Brown had a pretty non-descript game up until the final 10 seconds of regulation, when he changed gears and stepped up in the clutch. With the Huskies down by two, Brown took the ball baseline, dribbled past a defender, and put it in for a reverse off the glass to send the game into overtime with a buzzer beater. Brown continued his attack in overtime, getting to the line twice off a post-up and a cut, then making all four free throws. He also played some very aggressive defense on George Mason guard Lamar Butler, locking him down for all but one play when he overextended with help in the post, leaving Butler open for a spot-up three on the kickout. UConn was down by two with a few seconds remaining in overtime, a very similar situation to the end of regulation, and Brown again took the last shot. But this time, he missed a pull-up three-pointer that would’ve given them the win, sending them home in a crushing defeat by the 11th seed.

Brown perhaps did more in the final 5:02 than he did in the rest of the game combined, just blending into the flow of the UConn offense. He did have five rebounds, fighting hard for all of them, and a few nice post entry passes over the course of the game. He also didn’t make many mistakes and helped keep the UConn offense flowing with his passing. Brown’s greatest strength is widely noted to be his defense, but we didn’t see much of it in this game. There were just not many opportunities for him to display it, as the George Mason guards never tried to penetrate on him.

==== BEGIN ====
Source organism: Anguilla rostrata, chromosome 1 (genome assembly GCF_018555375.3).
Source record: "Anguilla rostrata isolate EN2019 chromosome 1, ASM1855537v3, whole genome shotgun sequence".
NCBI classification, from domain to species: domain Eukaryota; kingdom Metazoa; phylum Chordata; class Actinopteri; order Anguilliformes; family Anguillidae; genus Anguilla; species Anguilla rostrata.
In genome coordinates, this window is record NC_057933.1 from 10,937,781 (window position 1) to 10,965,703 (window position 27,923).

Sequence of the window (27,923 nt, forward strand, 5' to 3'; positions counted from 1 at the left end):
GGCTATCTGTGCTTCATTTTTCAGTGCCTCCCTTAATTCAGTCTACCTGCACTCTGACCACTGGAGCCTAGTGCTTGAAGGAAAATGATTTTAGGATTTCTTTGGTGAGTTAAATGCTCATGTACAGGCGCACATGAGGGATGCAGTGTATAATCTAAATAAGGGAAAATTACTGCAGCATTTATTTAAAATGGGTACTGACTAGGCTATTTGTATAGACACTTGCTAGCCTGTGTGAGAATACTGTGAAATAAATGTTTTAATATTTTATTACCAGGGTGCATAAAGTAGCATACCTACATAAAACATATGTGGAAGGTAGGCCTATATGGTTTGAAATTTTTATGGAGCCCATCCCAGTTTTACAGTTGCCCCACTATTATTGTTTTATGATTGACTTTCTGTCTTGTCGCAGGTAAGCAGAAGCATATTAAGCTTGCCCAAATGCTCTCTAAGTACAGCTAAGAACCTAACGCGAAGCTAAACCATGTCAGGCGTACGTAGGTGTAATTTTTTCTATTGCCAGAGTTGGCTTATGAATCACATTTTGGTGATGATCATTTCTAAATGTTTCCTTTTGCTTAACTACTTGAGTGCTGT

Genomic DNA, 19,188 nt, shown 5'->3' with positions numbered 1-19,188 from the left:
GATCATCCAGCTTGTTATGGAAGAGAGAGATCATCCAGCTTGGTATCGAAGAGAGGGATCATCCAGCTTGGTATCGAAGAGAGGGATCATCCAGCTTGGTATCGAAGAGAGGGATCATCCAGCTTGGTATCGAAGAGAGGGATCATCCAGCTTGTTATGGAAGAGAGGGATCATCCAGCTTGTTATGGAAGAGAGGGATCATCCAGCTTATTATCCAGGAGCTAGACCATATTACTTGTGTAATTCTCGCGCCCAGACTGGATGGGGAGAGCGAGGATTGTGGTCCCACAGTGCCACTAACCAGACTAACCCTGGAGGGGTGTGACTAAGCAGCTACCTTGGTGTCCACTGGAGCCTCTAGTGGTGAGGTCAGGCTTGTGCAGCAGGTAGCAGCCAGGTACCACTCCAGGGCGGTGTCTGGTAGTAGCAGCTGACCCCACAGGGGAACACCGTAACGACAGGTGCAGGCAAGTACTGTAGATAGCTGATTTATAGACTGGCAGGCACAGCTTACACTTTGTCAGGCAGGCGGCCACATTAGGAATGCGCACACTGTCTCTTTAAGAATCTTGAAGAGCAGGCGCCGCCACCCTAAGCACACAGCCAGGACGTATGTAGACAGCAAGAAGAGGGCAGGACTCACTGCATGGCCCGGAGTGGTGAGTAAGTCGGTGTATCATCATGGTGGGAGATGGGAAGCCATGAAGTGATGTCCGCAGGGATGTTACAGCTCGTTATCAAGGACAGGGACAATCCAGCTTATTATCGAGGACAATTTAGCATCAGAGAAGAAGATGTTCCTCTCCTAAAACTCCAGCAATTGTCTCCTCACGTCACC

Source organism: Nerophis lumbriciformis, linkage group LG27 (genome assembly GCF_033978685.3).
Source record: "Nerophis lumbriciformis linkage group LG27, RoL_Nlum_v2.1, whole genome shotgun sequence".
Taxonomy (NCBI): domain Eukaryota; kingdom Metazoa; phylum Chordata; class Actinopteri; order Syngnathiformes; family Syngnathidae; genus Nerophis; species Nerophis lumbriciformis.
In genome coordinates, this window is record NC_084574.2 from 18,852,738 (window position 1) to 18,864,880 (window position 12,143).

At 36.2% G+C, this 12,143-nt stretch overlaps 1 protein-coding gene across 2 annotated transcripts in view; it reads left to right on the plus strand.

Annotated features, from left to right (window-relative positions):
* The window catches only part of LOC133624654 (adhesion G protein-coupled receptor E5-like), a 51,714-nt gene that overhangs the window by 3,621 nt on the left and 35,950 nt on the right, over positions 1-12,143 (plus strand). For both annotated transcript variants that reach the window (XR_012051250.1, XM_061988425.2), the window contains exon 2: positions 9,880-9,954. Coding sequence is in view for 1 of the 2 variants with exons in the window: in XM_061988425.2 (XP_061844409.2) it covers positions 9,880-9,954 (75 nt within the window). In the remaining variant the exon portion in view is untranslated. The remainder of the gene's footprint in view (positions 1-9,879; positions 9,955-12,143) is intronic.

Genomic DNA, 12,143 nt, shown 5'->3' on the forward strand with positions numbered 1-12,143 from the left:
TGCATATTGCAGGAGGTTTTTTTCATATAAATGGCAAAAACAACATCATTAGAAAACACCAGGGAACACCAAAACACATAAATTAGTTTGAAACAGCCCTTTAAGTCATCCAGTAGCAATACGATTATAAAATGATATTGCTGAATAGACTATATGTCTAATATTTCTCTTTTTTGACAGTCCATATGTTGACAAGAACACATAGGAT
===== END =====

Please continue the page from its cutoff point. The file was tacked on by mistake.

Brown, a senior, projects as a second-round pick in the upcoming draft. As for where he will go in the second round, that’s all up to him. He’ll have plenty of opportunities to make a case for himself at both the Portsmouth and Orlando pre-draft camps, where he will no longer be playing in the shadows of the future lottery picks that have surrounded him throughout his tenure at UConn. His defense alone should get him some looks at roster spots in the NBA, but taking on a larger offensive role would do a lot for his stock. He did score 20+ points on three occasions this season, so he is capable of doing it.

NCAA Tournament: Washington Bracket NBA Draft Prospects

Jonathan Givony
Jonathan Givony
Landry Fields
Landry Fields
Mar 12, 2006, 10:51 pm
A player with solid all-around ability in many facets of the game, Denham Brown has recovered from injury problems and poor outings from December through mid-February to become possibly UConn's best player down the stretch. If that excellent momentum continues into the NCAA tournament and pre-draft camps, Brown could certainly translate that into a selection in the NBA draft come June.